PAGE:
SEATTLE -- The University of Washington is growing and to meet the demand the university is hoping the city of Seattle will approve 6 million square feet of new space.
The trajectory of growth is not out but up. The proposed plan shows altered height restrictions so taller buildings can go up.
“They will be bringing 20% increase in everything, density, people, traffic all that’s going through our neighborhood,” U-District Advocates President Cory Crocker said.
The proposed plan on campus will have a direct impact on people like Crocker, who owns a condo in the University District.
“Right now there is a deficit of open space of two city blocks in the U-District and we have to make it up somewhere,” Crocker said.
Parts of the University District was up-zoned last year and construction is going up on the heels of those changes.
The University of Washington says the proposed changes on campus would match the growth they are seeing in nearby communities.
"We think the development is inevitable if you look at the permitting map. It's happening right now and so we would look a little bit more like everybody's neighborhood," Sally Clark with UW said.
Residents concerned about traffic, parking and affordable housing packed a Seattle City Council committee meeting on Tuesday.
“Rents, child care and transit costs have gone through the roof,” said one speaker.
Many who attended are members of various unions asking the University of Washington to mitigate the cost of living and reduce congestion.
The proposal says over the next 10 years, UW could grow by 13,000 students and staff, although members of the administration on Friday said they don’t expect it to grow that fast.
“They need to step up and fully fund U-Pass,” said a UW employee.
U-Pass, or a bus pass, is subsidized to a point for employees already, but Elizabeth Bauerly says it should be free. Bauerly works on campus and she is a member of SEIU.
“People would notice $80 if you hand them $80, they would say sweet extra money,” Bauerly said.
The University of Washington says the goal is to get the majority of students and staff using public transit but the question is how are they going to afford free bus passes for thousands of employees every month.
“It’s a state institution, it’s the deep pockets of the taxpayer and we are going to have the conversation with the state,” Clark said.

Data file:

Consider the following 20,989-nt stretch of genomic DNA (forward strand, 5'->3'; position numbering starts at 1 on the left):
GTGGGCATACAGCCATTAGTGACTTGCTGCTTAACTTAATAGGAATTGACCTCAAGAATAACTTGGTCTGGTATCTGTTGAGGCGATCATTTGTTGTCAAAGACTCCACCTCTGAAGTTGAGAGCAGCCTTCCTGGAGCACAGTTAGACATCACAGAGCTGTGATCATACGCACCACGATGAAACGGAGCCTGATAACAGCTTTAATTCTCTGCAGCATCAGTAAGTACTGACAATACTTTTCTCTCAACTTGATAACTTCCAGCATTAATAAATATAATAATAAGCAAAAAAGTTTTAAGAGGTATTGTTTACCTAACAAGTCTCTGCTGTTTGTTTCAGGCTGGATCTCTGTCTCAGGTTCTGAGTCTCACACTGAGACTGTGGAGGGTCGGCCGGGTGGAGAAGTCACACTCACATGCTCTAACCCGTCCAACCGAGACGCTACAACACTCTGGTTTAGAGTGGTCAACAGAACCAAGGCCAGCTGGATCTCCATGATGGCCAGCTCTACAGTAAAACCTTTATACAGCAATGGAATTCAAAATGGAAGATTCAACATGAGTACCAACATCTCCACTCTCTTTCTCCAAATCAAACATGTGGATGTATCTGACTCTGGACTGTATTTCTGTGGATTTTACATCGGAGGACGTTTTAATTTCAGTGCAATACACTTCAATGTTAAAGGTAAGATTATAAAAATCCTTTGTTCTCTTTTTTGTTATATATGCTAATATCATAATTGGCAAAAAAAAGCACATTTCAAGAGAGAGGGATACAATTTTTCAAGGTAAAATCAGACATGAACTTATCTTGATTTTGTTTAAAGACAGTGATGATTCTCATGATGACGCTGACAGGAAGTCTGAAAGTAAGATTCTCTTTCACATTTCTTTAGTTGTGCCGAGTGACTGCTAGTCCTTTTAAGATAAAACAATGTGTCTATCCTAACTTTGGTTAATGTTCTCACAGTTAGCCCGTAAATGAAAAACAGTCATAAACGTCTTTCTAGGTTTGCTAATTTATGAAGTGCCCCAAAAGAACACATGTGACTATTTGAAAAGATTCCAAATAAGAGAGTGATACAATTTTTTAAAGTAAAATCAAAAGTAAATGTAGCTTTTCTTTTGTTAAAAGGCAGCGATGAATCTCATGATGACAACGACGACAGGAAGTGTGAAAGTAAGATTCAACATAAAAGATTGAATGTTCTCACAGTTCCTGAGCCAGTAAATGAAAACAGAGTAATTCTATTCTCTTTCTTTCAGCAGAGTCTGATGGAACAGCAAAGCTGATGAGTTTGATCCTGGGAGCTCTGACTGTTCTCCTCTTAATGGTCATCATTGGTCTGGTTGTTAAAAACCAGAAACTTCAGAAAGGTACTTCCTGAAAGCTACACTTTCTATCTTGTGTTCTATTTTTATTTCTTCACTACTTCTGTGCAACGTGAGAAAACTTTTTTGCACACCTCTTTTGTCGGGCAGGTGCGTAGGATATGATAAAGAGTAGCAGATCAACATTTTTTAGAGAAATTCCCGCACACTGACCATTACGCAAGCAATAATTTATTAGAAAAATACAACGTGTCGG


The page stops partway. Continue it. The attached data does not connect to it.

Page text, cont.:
Clark answered questions from city leaders, specifically addressing concerns that some of the proposed buildings are too tall. A building under the new proposal cannot be higher than 24 stories.
“We feel what we put forward is reasonable,” Clark said.
Half of the 6 million square feet of new space would happen on the west side of campus; it’s also a place where the University hopes to partner with tech companies. The vision could be something similar to the interdependency between Silicon Valley and Stanford. But Clark says they could partner with other types of tech companies as well.
“Tech companies that are about health care solutions, tech companies that’s about student learning,” Clark said.
Clark says the west side of campus will get a lot of green space. A rendering shows two big parks with one of them half the size of Gas Works Park.
“It’s going to be significant open space open to everybody,” Clark said.
But critics say the university needs to do even more to keep the area livable as they deal with growing pains.
The university says the goal is to have only 15% of students and staff in single occupancy cars by 2028.
Right now it’s at 17%.
Members of the Sierra Club on Friday said they would like the goal to be more in the 12% range.
The Seattle City Council could make a final decision in December.
The University of Washington says there is no timeline of when the proposed changes would happen because even if the city approves their master plan they would still have to secure funding.